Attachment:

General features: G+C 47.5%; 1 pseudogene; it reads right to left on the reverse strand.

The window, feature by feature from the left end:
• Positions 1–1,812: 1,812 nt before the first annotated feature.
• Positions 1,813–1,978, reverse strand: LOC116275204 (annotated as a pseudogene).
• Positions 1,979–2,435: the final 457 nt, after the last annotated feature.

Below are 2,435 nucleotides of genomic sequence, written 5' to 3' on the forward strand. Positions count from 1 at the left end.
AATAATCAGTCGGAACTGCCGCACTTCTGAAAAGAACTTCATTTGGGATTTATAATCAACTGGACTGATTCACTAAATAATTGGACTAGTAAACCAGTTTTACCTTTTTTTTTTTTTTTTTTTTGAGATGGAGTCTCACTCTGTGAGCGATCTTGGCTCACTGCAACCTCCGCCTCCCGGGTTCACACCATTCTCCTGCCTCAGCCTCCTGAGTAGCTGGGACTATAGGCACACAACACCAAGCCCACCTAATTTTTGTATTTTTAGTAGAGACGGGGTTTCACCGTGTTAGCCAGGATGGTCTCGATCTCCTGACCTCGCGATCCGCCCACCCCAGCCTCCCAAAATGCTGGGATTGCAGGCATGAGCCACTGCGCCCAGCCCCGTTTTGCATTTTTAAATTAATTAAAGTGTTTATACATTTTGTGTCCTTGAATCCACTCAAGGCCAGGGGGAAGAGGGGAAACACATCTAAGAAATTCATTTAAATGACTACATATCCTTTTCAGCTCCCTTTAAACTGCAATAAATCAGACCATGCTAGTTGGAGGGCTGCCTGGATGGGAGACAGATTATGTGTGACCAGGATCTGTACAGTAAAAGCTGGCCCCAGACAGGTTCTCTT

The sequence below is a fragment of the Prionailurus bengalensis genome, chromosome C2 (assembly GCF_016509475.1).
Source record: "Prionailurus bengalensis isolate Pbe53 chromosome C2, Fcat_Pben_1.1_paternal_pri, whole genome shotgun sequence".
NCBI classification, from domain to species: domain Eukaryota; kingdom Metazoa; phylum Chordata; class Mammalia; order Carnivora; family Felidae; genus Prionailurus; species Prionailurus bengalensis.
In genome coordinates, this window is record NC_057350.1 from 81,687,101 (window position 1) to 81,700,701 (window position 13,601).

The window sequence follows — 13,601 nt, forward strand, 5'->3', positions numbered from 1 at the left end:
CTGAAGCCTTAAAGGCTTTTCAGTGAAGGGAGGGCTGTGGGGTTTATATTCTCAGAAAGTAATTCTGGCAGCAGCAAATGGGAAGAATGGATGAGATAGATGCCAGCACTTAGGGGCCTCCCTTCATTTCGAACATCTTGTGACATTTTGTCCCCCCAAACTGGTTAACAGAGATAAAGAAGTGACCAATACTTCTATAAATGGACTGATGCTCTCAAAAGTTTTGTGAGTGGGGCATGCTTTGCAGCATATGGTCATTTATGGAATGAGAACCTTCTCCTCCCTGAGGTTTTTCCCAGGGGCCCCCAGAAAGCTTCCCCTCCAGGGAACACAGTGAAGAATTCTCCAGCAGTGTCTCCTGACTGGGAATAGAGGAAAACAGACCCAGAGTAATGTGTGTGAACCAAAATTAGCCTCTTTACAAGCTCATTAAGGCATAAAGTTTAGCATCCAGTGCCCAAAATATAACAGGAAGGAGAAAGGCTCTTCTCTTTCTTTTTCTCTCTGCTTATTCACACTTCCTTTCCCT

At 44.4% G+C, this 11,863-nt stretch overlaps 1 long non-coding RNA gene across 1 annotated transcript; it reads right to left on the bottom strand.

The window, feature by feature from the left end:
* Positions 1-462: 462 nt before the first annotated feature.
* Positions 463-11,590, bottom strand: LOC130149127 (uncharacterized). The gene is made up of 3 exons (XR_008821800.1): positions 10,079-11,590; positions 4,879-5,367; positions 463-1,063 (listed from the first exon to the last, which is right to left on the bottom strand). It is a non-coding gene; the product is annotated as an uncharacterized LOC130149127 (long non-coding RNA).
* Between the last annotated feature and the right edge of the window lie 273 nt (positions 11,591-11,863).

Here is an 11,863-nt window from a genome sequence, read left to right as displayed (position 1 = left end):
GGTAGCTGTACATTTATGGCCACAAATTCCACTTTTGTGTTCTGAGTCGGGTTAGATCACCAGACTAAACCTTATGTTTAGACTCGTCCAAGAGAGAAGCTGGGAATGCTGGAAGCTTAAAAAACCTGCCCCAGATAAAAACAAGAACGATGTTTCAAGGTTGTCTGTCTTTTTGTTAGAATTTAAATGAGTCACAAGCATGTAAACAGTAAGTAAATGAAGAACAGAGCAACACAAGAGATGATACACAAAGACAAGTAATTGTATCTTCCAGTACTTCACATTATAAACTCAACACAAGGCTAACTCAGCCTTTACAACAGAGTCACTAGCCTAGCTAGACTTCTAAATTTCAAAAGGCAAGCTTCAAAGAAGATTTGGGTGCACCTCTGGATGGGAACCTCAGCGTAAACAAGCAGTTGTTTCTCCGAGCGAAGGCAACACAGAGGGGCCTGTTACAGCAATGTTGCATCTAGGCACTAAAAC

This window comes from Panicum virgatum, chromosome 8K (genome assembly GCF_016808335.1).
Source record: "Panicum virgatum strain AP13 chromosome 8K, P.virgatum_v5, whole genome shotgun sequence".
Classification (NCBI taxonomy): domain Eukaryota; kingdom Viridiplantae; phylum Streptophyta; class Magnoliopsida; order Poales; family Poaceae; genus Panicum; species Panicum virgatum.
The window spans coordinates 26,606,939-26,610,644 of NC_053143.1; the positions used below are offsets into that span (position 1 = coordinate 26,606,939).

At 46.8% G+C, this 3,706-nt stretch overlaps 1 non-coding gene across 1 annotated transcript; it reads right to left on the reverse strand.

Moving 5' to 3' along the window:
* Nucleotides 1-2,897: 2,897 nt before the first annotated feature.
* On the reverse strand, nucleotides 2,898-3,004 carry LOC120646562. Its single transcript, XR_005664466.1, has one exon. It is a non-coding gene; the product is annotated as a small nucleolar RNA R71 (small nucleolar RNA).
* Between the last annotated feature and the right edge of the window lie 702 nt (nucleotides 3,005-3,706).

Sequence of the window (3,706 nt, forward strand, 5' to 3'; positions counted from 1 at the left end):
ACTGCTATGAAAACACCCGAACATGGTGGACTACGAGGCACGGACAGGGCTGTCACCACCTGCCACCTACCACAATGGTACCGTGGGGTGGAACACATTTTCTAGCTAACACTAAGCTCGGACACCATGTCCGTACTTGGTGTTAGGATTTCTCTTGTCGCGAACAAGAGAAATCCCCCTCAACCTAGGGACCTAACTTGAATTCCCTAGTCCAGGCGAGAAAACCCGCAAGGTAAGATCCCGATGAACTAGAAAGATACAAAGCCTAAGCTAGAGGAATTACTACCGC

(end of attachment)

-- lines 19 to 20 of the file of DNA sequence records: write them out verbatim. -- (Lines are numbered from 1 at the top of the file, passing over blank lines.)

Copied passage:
Here is an 11,863-nt window from a genome sequence, read left to right as displayed (position 1 = left end):
GGTAGCTGTACATTTATGGCCACAAATTCCACTTTTGTGTTCTGAGTCGGGTTAGATCACCAGACTAAACCTTATGTTTAGACTCGTCCAAGAGAGAAGCTGGGAATGCTGGAAGCTTAAAAAACCTGCCCCAGATAAAAACAAGAACGATGTTTCAAGGTTGTCTGTCTTTTTGTTAGAATTTAAATGAGTCACAAGCATGTAAACAGTAAGTAAATGAAGAACAGAGCAACACAAGAGATGATACACAAAGACAAGTAATTGTATCTTCCAGTACTTCACATTATAAACTCAACACAAGGCTAACTCAGCCTTTACAACAGAGTCACTAGCCTAGCTAGACTTCTAAATTTCAAAAGGCAAGCTTCAAAGAAGATTTGGGTGCACCTCTGGATGGGAACCTCAGCGTAAACAAGCAGTTGTTTCTCCGAGCGAAGGCAACACAGAGGGGCCTGTTACAGCAATGTTGCATCTAGGCACTAAAAC